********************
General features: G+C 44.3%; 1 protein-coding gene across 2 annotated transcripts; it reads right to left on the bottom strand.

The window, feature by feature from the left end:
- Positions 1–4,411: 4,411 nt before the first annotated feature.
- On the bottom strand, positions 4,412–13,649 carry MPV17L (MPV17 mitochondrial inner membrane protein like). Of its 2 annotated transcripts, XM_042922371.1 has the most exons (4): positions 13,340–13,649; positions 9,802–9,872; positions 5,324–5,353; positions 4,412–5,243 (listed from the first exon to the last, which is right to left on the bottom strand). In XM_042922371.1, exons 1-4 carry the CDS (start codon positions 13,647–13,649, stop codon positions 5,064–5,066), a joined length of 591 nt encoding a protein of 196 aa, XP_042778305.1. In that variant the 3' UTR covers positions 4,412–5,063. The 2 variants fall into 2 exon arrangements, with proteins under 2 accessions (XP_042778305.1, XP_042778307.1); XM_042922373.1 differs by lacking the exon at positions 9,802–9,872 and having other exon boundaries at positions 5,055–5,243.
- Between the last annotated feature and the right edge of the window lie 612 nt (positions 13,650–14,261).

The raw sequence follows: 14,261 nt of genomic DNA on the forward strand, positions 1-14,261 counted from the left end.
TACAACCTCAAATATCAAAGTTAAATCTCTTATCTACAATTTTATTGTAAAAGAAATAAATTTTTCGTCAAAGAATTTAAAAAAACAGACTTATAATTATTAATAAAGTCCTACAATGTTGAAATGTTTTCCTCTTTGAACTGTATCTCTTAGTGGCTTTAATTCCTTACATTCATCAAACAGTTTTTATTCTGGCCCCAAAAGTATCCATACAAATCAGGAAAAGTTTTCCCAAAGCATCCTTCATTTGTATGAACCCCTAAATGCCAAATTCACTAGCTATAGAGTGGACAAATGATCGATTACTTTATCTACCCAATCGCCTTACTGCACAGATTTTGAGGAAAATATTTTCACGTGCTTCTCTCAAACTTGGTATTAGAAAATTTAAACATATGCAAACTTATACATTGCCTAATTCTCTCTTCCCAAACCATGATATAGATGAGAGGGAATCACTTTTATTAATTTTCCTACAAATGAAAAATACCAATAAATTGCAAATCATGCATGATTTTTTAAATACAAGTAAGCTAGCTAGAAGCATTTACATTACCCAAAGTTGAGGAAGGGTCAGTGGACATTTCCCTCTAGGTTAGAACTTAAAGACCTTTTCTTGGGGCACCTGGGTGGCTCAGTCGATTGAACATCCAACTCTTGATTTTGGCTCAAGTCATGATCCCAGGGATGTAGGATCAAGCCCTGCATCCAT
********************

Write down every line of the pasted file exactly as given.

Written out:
General features: G+C 44.3%; 1 protein-coding gene across 2 annotated transcripts; it reads right to left on the bottom strand.

The window, feature by feature from the left end:
- Positions 1–4,411: 4,411 nt before the first annotated feature.
- On the bottom strand, positions 4,412–13,649 carry MPV17L (MPV17 mitochondrial inner membrane protein like). Of its 2 annotated transcripts, XM_042922371.1 has the most exons (4): positions 13,340–13,649; positions 9,802–9,872; positions 5,324–5,353; positions 4,412–5,243 (listed from the first exon to the last, which is right to left on the bottom strand). In XM_042922371.1, exons 1-4 carry the CDS (start codon positions 13,647–13,649, stop codon positions 5,064–5,066), a joined length of 591 nt encoding a protein of 196 aa, XP_042778305.1. In that variant the 3' UTR covers positions 4,412–5,063. The 2 variants fall into 2 exon arrangements, with proteins under 2 accessions (XP_042778305.1, XP_042778307.1); XM_042922373.1 differs by lacking the exon at positions 9,802–9,872 and having other exon boundaries at positions 5,055–5,243.
- Between the last annotated feature and the right edge of the window lie 612 nt (positions 13,650–14,261).

The raw sequence follows: 14,261 nt of genomic DNA on the forward strand, positions 1-14,261 counted from the left end.
TACAACCTCAAATATCAAAGTTAAATCTCTTATCTACAATTTTATTGTAAAAGAAATAAATTTTTCGTCAAAGAATTTAAAAAAACAGACTTATAATTATTAATAAAGTCCTACAATGTTGAAATGTTTTCCTCTTTGAACTGTATCTCTTAGTGGCTTTAATTCCTTACATTCATCAAACAGTTTTTATTCTGGCCCCAAAAGTATCCATACAAATCAGGAAAAGTTTTCCCAAAGCATCCTTCATTTGTATGAACCCCTAAATGCCAAATTCACTAGCTATAGAGTGGACAAATGATCGATTACTTTATCTACCCAATCGCCTTACTGCACAGATTTTGAGGAAAATATTTTCACGTGCTTCTCTCAAACTTGGTATTAGAAAATTTAAACATATGCAAACTTATACATTGCCTAATTCTCTCTTCCCAAACCATGATATAGATGAGAGGGAATCACTTTTATTAATTTTCCTACAAATGAAAAATACCAATAAATTGCAAATCATGCATGATTTTTTAAATACAAGTAAGCTAGCTAGAAGCATTTACATTACCCAAAGTTGAGGAAGGGTCAGTGGACATTTCCCTCTAGGTTAGAACTTAAAGACCTTTTCTTGGGGCACCTGGGTGGCTCAGTCGATTGAACATCCAACTCTTGATTTTGGCTCAAGTCATGATCCCAGGGATGTAGGATCAAGCCCTGCATCCAT